“Safe and Effective”

Nov 18, 2005 4:43pm

Monday, 11:35 AM

To make a long story short, we didn’t make air Friday with our bird flu story. But I got a quick education in the meantime.

Read my post below if you’re concerned about bird flu, then please come back.

The issue is how ready the country is if the virus turns into a pandemic.  Most public-health specialists agree there’s a very small chance of a very big crisis, but multiply the small number by the big one and you get a consensus that it’s prudent to make some protective moves.

But should stocking up on Tamiflu be part of that?  The doctors we interviewed were practically on different planets. 

This, first from Dr. Robert Nelson, a pediatrician at Children’s Hospital of Philadelphia, who chairs the FDA’s Pediatric Advisory Committee:

"Tamiflu at this point I think is safe and effective for the treatment of children who have the flu," he said.  He attributed the twelve deaths in Japan to the flu itself, not the drug.  "More side effects are seen with more people taking the drug.  In my view, that doesn’t really change the safety of the drug to treat influenza as it’s already approved.  It’s impossible at this point to speculate on what would happen in a pandemic, should that occur."

Now here’s Dr. Jerry Avorn, who’s on the faculty of Harvard Medical School, and author of Powerful Medicines, a book about the pitfalls of new medications:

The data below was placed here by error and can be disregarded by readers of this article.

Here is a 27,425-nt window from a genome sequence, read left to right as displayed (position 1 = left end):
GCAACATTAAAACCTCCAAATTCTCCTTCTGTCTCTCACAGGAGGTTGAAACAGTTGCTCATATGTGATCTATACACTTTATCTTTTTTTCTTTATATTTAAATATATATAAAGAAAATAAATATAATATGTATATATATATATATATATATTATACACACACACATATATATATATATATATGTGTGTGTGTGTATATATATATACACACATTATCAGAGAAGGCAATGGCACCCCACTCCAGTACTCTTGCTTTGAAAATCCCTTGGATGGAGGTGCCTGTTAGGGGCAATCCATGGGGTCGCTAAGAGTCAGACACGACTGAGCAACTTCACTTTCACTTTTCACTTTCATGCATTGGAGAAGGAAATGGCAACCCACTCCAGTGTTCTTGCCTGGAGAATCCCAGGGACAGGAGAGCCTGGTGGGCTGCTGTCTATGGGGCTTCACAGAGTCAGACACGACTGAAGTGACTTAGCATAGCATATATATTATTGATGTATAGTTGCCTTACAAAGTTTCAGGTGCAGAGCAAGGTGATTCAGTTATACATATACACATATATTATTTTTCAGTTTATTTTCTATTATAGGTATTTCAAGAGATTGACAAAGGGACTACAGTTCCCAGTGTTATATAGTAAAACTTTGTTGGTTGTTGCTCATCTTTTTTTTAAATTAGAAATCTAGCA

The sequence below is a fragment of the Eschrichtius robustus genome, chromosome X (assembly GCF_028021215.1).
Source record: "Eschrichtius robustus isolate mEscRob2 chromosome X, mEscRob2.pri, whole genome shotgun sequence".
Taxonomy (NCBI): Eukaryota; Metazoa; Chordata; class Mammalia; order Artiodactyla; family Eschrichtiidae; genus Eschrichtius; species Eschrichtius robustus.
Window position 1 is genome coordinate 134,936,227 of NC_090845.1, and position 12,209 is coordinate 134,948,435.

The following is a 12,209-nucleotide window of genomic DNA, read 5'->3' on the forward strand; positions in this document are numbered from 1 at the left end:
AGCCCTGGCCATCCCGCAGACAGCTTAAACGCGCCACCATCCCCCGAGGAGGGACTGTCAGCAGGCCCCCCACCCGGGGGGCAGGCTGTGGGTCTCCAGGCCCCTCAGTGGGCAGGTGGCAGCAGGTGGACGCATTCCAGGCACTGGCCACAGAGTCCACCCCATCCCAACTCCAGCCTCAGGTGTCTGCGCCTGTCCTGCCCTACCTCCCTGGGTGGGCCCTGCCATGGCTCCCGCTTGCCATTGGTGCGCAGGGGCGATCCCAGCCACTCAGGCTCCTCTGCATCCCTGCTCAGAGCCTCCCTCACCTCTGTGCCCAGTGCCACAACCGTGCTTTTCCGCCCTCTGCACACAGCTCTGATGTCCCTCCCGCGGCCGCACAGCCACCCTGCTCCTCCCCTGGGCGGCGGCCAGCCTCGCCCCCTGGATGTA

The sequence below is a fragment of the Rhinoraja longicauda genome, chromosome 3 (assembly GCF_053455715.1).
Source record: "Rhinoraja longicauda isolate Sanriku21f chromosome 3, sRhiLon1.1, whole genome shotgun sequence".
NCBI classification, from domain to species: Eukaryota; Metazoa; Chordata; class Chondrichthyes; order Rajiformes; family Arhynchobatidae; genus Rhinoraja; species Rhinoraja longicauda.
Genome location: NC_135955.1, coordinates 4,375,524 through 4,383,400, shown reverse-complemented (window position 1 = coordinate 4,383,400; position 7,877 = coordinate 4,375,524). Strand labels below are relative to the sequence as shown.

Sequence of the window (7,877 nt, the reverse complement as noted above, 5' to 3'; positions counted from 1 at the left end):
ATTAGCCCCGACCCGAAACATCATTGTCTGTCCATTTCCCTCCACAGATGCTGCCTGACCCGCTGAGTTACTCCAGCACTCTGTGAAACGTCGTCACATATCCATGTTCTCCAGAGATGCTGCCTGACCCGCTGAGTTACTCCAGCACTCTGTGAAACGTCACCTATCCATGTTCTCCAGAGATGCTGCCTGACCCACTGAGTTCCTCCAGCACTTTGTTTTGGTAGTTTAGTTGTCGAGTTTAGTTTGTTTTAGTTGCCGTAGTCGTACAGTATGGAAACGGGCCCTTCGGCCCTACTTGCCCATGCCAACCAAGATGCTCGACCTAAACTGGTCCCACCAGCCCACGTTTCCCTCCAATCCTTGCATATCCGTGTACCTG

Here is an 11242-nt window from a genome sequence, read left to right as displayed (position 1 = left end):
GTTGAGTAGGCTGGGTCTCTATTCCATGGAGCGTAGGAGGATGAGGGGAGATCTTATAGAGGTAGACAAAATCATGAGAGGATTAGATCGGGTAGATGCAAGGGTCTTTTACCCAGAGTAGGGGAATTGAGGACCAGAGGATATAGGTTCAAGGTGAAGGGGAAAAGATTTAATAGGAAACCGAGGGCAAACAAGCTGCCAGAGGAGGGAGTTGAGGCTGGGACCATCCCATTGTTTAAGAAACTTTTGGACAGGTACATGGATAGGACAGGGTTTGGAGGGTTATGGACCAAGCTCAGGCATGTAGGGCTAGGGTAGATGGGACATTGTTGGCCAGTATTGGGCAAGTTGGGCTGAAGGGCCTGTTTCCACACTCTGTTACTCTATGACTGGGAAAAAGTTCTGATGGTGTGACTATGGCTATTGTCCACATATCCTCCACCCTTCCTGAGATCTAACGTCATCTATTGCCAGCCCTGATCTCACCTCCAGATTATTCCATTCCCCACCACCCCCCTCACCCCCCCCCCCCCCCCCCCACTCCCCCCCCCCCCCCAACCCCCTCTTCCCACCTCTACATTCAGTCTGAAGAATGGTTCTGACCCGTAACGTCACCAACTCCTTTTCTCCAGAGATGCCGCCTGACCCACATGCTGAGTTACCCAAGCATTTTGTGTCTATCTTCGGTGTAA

"Influenza is not normally a fatal disease in kids," he said, "and so immediately, that should have raised somebody’s eyebrows in Washington."  He says the F.D.A. dropped the ball.

Tamiflu, he said, is not an unusually risky drug–but not a very effective one either.  If one catches a more routine strain of influenza, Tamiflu shortens the course of one’s symptoms by a day or two.  All of a sudden its sales have jumped because doctors think it may have some effect against avian flu–and because there’s nothing else, at least not for a virus that doesn’t even exist in a form that transmits from one person to another.

"And so, if you have thousands of people taking a drug they don’t need," he concluded, "almost certainly the side effects are going to end up being worse than the benefit that they may or may not achieve from the drug."

So what are we supposed to think?  Nice little virus, just stay away from us…and you all in the lab, please keep working on a vaccine.

- Ned

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